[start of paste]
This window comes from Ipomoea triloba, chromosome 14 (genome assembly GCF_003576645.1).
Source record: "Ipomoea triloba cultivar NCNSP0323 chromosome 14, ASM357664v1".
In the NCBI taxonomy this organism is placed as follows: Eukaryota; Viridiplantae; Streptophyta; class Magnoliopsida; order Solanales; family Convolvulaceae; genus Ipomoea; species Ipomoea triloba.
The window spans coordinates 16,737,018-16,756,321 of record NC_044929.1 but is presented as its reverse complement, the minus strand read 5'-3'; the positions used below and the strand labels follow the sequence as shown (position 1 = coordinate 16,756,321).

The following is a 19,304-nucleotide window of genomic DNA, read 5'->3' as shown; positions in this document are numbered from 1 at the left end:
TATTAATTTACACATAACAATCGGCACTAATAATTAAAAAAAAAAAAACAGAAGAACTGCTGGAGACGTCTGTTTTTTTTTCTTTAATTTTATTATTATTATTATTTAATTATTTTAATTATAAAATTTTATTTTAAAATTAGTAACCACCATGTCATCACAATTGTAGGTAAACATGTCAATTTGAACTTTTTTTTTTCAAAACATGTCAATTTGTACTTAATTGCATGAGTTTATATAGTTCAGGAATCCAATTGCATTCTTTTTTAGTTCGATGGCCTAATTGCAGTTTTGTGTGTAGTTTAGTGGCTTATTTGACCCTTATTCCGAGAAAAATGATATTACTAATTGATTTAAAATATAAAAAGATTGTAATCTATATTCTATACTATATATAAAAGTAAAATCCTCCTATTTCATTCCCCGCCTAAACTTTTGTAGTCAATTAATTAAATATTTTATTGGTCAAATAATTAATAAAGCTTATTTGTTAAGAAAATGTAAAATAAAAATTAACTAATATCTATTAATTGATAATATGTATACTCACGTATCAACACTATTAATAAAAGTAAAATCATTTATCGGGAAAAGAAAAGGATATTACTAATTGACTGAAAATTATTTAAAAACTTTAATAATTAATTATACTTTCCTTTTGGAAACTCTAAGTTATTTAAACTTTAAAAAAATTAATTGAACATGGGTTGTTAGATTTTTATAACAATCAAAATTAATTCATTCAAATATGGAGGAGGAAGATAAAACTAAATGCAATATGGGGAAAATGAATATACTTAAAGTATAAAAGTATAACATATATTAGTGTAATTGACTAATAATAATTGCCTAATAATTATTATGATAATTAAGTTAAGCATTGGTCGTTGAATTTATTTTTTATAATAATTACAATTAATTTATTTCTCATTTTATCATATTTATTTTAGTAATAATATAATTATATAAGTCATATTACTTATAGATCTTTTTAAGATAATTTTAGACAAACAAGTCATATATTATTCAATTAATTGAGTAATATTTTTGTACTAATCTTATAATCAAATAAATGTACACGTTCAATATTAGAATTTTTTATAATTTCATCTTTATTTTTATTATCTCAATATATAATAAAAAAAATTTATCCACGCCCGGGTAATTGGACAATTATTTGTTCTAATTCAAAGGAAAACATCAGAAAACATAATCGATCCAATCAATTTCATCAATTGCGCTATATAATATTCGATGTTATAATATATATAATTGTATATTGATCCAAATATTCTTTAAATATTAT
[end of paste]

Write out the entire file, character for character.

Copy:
This window comes from Ipomoea triloba, chromosome 14 (genome assembly GCF_003576645.1).
Source record: "Ipomoea triloba cultivar NCNSP0323 chromosome 14, ASM357664v1".
In the NCBI taxonomy this organism is placed as follows: Eukaryota; Viridiplantae; Streptophyta; class Magnoliopsida; order Solanales; family Convolvulaceae; genus Ipomoea; species Ipomoea triloba.
The window spans coordinates 16,737,018-16,756,321 of record NC_044929.1 but is presented as its reverse complement, the minus strand read 5'-3'; the positions used below and the strand labels follow the sequence as shown (position 1 = coordinate 16,756,321).

The following is a 19,304-nucleotide window of genomic DNA, read 5'->3' as shown; positions in this document are numbered from 1 at the left end:
TATTAATTTACACATAACAATCGGCACTAATAATTAAAAAAAAAAAAACAGAAGAACTGCTGGAGACGTCTGTTTTTTTTTCTTTAATTTTATTATTATTATTATTTAATTATTTTAATTATAAAATTTTATTTTAAAATTAGTAACCACCATGTCATCACAATTGTAGGTAAACATGTCAATTTGAACTTTTTTTTTTCAAAACATGTCAATTTGTACTTAATTGCATGAGTTTATATAGTTCAGGAATCCAATTGCATTCTTTTTTAGTTCGATGGCCTAATTGCAGTTTTGTGTGTAGTTTAGTGGCTTATTTGACCCTTATTCCGAGAAAAATGATATTACTAATTGATTTAAAATATAAAAAGATTGTAATCTATATTCTATACTATATATAAAAGTAAAATCCTCCTATTTCATTCCCCGCCTAAACTTTTGTAGTCAATTAATTAAATATTTTATTGGTCAAATAATTAATAAAGCTTATTTGTTAAGAAAATGTAAAATAAAAATTAACTAATATCTATTAATTGATAATATGTATACTCACGTATCAACACTATTAATAAAAGTAAAATCATTTATCGGGAAAAGAAAAGGATATTACTAATTGACTGAAAATTATTTAAAAACTTTAATAATTAATTATACTTTCCTTTTGGAAACTCTAAGTTATTTAAACTTTAAAAAAATTAATTGAACATGGGTTGTTAGATTTTTATAACAATCAAAATTAATTCATTCAAATATGGAGGAGGAAGATAAAACTAAATGCAATATGGGGAAAATGAATATACTTAAAGTATAAAAGTATAACATATATTAGTGTAATTGACTAATAATAATTGCCTAATAATTATTATGATAATTAAGTTAAGCATTGGTCGTTGAATTTATTTTTTATAATAATTACAATTAATTTATTTCTCATTTTATCATATTTATTTTAGTAATAATATAATTATATAAGTCATATTACTTATAGATCTTTTTAAGATAATTTTAGACAAACAAGTCATATATTATTCAATTAATTGAGTAATATTTTTGTACTAATCTTATAATCAAATAAATGTACACGTTCAATATTAGAATTTTTTATAATTTCATCTTTATTTTTATTATCTCAATATATAATAAAAAAAATTTATCCACGCCCGGGTAATTGGACAATTATTTGTTCTAATTCAAAGGAAAACATCAGAAAACATAATCGATCCAATCAATTTCATCAATTGCGCTATATAATATTCGATGTTATAATATATATAATTGTATATTGATCCAAATATTCTTTAAATATTAT